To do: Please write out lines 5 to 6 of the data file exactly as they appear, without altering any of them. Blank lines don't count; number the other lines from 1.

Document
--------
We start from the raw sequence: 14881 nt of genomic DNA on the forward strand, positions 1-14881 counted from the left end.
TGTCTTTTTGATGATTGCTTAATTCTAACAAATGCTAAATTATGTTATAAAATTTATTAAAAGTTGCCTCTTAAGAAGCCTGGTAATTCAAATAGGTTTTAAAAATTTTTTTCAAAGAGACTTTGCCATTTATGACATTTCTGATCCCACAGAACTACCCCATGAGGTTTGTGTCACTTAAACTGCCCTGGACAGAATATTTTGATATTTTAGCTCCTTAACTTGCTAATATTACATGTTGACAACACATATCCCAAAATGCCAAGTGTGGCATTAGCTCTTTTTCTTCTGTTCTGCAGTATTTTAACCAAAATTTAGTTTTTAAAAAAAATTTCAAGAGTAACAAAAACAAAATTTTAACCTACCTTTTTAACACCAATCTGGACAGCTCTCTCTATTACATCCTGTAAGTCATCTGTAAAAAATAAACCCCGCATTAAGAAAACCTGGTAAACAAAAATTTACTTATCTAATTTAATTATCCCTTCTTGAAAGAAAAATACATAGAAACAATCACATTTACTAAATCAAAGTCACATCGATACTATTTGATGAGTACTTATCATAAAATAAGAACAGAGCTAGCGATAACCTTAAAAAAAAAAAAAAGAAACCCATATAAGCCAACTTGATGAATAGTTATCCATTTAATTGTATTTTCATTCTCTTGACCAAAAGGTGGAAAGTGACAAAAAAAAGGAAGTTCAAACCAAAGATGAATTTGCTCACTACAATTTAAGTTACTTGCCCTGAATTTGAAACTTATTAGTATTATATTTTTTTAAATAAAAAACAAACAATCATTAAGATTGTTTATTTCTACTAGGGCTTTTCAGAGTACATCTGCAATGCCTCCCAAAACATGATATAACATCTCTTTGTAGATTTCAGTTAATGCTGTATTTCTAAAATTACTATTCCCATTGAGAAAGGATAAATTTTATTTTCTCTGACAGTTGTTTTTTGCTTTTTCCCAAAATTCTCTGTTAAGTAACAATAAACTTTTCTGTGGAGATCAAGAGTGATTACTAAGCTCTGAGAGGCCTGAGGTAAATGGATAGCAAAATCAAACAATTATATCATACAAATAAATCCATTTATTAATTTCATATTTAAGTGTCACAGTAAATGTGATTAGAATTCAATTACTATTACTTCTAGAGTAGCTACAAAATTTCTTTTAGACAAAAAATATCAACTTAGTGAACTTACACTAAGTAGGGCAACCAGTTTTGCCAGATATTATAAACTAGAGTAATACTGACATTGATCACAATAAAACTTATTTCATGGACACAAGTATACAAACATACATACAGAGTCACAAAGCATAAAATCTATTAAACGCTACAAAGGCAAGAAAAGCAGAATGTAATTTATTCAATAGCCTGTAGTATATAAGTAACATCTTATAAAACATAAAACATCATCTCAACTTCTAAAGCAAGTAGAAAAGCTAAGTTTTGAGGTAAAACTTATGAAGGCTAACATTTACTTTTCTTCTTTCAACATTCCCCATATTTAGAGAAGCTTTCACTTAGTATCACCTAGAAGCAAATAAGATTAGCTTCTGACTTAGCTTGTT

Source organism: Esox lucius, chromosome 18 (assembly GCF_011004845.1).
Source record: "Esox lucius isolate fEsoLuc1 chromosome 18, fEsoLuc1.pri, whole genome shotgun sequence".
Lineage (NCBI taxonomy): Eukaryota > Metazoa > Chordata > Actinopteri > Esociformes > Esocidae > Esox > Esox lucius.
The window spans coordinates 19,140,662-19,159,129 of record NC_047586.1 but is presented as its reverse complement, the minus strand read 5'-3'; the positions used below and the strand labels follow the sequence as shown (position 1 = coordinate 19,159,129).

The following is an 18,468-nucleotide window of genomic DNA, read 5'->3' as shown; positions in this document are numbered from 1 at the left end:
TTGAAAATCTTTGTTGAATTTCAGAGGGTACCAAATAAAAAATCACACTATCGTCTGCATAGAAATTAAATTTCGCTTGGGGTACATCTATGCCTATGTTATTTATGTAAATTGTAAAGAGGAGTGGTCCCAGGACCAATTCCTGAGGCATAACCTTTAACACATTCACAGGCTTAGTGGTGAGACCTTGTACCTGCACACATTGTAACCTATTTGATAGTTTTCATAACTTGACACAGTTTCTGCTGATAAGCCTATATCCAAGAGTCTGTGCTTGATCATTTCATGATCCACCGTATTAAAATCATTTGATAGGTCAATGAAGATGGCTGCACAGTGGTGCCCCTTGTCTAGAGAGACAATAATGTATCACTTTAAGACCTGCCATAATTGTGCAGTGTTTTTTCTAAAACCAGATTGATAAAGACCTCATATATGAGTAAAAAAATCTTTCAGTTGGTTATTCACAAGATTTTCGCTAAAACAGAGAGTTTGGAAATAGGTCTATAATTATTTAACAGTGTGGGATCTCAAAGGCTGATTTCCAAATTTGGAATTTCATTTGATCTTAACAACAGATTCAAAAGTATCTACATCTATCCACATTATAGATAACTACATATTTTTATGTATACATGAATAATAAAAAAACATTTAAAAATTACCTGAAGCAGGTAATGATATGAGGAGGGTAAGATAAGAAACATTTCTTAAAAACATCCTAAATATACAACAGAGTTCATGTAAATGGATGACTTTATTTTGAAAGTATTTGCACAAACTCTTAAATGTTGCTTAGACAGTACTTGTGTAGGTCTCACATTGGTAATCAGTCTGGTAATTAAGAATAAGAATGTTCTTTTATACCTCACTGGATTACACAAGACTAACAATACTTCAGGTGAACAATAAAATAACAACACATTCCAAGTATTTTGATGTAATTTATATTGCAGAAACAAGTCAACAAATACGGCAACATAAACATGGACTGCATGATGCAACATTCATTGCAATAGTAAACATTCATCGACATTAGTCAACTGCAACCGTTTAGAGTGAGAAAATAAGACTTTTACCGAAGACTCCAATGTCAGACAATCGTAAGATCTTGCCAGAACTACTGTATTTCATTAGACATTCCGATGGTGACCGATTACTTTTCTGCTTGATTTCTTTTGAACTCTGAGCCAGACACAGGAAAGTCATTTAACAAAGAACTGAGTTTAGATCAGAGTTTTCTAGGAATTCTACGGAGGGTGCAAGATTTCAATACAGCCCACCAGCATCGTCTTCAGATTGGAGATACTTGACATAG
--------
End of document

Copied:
Lineage (NCBI taxonomy): Eukaryota > Metazoa > Chordata > Actinopteri > Esociformes > Esocidae > Esox > Esox lucius.
The window spans coordinates 19,140,662-19,159,129 of record NC_047586.1 but is presented as its reverse complement, the minus strand read 5'-3'; the positions used below and the strand labels follow the sequence as shown (position 1 = coordinate 19,159,129).